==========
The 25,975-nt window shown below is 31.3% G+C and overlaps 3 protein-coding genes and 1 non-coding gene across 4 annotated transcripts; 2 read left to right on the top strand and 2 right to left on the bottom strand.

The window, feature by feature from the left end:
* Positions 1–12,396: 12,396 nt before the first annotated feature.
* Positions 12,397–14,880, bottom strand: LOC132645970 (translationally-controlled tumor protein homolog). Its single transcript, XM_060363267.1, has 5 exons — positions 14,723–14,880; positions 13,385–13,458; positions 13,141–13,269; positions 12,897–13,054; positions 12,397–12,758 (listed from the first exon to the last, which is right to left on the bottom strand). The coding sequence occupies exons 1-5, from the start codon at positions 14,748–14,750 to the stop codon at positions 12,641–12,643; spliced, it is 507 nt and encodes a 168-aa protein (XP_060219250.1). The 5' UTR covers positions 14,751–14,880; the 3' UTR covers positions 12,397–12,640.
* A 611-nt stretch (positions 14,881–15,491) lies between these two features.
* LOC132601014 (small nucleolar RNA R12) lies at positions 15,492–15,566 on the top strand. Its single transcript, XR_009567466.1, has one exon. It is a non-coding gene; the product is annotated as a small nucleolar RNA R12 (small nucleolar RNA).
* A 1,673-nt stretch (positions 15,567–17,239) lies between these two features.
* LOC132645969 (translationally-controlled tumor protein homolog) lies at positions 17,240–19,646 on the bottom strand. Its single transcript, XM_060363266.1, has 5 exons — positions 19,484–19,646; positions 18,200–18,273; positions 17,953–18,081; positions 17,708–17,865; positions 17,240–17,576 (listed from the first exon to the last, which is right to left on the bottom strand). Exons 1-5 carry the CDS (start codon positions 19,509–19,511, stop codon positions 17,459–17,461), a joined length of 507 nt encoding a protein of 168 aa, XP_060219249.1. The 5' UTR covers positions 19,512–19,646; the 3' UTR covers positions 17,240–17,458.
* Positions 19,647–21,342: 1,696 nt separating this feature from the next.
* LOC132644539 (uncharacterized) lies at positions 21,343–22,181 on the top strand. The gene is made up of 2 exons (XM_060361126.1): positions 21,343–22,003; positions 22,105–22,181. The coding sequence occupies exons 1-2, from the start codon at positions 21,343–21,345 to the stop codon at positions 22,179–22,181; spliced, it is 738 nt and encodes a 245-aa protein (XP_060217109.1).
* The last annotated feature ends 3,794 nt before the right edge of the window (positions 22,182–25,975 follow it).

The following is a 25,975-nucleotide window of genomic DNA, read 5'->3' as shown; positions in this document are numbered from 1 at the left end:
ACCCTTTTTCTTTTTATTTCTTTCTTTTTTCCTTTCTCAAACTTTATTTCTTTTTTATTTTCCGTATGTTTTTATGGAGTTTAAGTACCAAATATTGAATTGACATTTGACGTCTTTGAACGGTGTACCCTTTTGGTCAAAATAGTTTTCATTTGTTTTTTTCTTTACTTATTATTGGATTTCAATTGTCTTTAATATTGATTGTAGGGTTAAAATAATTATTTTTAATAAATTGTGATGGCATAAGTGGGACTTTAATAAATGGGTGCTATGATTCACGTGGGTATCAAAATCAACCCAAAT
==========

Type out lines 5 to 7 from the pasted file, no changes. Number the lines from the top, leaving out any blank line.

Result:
* A 611-nt stretch (positions 14,881–15,491) lies between these two features.
* LOC132601014 (small nucleolar RNA R12) lies at positions 15,492–15,566 on the top strand. Its single transcript, XR_009567466.1, has one exon. It is a non-coding gene; the product is annotated as a small nucleolar RNA R12 (small nucleolar RNA).
* A 1,673-nt stretch (positions 15,567–17,239) lies between these two features.